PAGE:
6. Abstract Objective: Acoustic distortions to the speech signal impair spoken language recognition, but healthy listeners exhibit adaptive plasticity consistent with rapid adjustments in how the distorted speech input maps to speech representations, perhaps through engagement of supervised error-driven learning. This puts adaptive plasticity in speech perception in an interesting position with regard to developmental dyslexia inasmuch as dyslexia impacts speech processing and may involve dysfunction in neurobiological systems hypothesized to be involved in adaptive plasticity. Method: Here, we examined typical young adult listeners ( N = 17), and those with dyslexia ( N = 16), as they reported the identity of native-language monosyllabic spoken words to which signal processing had been applied to create a systematic acoustic distortion. During training, all participants experienced incremental signal distortion increases to mildly distorted speech along with orthographic and auditory feedback indicating word identity following response across a brief, 250-trial training block. During pretest and posttest phases, no feedback was provided to participants. Results: Word recognition across severely distorted speech was poor at pretest and equivalent across groups. Training led to improved word recognition for the most severely distorted speech at posttest, with evidence that adaptive plasticity generalized to support recognition of new tokensmore »not previously experienced under distortion. However, training-related recognition gains for listeners with dyslexia were significantly less robust than for control listeners. Conclusions: Less efficient adaptive plasticity to speech distortions may impact the ability of individuals with dyslexia to deal with variability arising from sources like acoustic noise and foreign-accented speech.« less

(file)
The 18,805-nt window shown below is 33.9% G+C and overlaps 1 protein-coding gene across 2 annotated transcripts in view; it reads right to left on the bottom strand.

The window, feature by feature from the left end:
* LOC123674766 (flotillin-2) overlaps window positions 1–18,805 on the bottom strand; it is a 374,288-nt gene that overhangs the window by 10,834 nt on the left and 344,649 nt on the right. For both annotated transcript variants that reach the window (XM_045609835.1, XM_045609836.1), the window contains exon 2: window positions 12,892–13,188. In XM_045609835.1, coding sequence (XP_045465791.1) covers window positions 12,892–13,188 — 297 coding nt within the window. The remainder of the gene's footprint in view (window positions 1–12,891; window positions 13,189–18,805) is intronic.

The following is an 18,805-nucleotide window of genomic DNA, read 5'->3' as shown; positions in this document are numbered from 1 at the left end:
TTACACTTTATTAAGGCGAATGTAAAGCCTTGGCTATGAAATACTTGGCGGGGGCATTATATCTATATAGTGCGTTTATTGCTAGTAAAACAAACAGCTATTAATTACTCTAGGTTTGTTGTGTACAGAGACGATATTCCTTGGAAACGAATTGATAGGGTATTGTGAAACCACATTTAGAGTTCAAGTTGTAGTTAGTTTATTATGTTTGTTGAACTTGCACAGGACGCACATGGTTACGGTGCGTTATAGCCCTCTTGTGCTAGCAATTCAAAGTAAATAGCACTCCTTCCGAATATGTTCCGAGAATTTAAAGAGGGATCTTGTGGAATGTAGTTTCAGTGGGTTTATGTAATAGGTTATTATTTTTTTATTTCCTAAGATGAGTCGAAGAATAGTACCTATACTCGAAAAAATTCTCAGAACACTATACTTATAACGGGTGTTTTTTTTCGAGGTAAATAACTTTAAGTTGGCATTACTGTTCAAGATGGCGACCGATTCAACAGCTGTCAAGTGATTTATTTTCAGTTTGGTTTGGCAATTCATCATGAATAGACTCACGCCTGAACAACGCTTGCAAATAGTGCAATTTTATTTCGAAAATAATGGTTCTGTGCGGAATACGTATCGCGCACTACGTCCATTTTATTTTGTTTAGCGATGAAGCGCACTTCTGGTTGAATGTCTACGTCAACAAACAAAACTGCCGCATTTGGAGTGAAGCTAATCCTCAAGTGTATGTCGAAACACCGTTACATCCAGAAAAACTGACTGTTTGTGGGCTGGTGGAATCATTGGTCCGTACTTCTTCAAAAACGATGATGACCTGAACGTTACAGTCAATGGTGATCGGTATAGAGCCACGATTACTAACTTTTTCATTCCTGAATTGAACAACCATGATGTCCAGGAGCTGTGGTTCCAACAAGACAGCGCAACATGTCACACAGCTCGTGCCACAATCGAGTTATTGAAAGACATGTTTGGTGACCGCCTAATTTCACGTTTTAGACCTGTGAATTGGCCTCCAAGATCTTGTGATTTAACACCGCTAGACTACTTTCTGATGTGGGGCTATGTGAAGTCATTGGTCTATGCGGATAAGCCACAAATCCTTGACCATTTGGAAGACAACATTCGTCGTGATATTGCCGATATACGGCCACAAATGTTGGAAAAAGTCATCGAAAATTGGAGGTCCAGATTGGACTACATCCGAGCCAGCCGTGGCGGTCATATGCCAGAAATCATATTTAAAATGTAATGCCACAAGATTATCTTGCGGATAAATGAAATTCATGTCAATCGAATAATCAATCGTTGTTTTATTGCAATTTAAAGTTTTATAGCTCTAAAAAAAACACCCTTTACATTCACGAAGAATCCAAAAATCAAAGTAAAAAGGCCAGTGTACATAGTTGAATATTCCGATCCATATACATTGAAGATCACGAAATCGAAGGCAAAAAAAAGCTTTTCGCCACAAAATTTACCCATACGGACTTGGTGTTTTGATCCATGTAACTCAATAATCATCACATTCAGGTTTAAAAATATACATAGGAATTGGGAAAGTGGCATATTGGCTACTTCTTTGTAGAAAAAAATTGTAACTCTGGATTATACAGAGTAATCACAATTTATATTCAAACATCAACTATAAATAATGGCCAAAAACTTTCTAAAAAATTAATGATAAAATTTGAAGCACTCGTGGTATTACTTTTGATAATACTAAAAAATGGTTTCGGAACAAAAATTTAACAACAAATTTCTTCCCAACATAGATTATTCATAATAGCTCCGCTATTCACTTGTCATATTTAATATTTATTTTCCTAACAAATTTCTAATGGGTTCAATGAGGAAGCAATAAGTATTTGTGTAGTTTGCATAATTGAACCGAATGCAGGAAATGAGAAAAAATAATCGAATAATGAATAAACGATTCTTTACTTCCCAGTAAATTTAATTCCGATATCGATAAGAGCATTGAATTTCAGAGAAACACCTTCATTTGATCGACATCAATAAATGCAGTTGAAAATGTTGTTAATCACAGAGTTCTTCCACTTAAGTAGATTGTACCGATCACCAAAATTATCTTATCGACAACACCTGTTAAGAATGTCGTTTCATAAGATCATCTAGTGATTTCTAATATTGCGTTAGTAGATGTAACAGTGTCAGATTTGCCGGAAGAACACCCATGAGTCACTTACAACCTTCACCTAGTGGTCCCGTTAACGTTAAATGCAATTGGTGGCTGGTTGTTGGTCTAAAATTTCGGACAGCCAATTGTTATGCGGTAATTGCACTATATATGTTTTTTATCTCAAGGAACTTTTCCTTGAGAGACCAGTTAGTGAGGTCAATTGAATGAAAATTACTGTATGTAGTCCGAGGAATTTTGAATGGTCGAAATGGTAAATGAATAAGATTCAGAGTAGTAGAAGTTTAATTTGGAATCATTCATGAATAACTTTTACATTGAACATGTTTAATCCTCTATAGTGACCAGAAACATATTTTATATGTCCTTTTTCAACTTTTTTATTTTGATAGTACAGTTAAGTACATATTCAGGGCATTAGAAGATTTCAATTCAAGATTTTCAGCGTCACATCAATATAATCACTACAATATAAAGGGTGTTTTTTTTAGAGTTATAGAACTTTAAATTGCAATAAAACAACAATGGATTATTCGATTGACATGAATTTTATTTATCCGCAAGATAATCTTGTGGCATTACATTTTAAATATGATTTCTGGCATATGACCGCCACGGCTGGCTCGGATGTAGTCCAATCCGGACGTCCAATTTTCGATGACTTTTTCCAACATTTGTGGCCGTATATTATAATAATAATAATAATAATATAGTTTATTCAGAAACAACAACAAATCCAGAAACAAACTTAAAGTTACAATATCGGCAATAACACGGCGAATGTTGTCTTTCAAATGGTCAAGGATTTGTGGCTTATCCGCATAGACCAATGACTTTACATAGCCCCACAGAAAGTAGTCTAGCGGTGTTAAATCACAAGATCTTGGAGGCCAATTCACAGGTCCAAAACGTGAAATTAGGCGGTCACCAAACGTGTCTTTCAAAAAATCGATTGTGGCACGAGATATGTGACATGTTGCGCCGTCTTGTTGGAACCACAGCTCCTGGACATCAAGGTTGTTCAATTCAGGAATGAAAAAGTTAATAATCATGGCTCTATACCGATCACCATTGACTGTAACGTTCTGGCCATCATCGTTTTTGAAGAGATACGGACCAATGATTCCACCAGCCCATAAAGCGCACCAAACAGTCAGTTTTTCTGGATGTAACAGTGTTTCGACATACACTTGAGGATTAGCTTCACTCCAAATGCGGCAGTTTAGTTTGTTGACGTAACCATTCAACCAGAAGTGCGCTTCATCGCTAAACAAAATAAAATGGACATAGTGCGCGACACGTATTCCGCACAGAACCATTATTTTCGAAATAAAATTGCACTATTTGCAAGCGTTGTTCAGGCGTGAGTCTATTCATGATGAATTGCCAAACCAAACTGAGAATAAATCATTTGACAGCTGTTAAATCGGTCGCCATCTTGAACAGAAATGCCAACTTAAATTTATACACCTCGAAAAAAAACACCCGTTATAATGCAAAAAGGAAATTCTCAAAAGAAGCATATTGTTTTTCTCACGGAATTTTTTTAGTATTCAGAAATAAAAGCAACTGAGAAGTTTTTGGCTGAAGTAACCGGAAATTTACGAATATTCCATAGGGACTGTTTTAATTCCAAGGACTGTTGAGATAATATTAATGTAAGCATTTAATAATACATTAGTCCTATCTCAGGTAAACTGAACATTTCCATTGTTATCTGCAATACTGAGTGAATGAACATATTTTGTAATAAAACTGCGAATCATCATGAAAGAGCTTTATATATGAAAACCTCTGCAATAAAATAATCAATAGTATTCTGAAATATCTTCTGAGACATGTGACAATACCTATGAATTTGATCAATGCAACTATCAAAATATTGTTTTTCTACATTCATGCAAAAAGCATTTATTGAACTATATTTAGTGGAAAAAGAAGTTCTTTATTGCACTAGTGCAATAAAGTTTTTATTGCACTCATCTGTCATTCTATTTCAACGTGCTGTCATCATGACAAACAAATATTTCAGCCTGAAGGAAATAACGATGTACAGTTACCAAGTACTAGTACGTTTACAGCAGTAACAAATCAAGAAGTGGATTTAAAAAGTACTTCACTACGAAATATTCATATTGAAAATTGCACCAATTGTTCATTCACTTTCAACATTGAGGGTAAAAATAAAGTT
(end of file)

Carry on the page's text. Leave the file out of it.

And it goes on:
7. A wealth of evidence indicates the existence of a consolidation phase, triggered by and following a practice session, wherein new memory traces relevant to task performance are transformed and honed to represent new knowledge. But, the role of consolidation is not well-understood in category learning and has not been studied at all under incidental category learning conditions. Here, we examined the acquisition, consolidation and retention phases in a visuomotor task wherein auditory category information was available, but not required, to guide detection of an above-threshold visual target across one of four spatial locations. We compared two training conditions: (1) Constant, whereby repeated instances of one exemplar from an auditory category preceded a visual target, predicting its upcoming location; (2) Variable, whereby five distinct category exemplars predicted the visual target. Visual detection speed and accuracy, as well as the performance cost of randomizing the association of auditory category to visual target location, were assessed during online performance, again after a 24-hour delay to assess the expression of delayed gains, and after 10 days to assess retention. Results revealed delayed gains associated with incidental auditory category learning and retention effects for both training conditions. Offline processes can be triggered even for incidentalmore »auditory input and lead to category learning; variability of input can enhance the generation of incidental auditory category learning.« less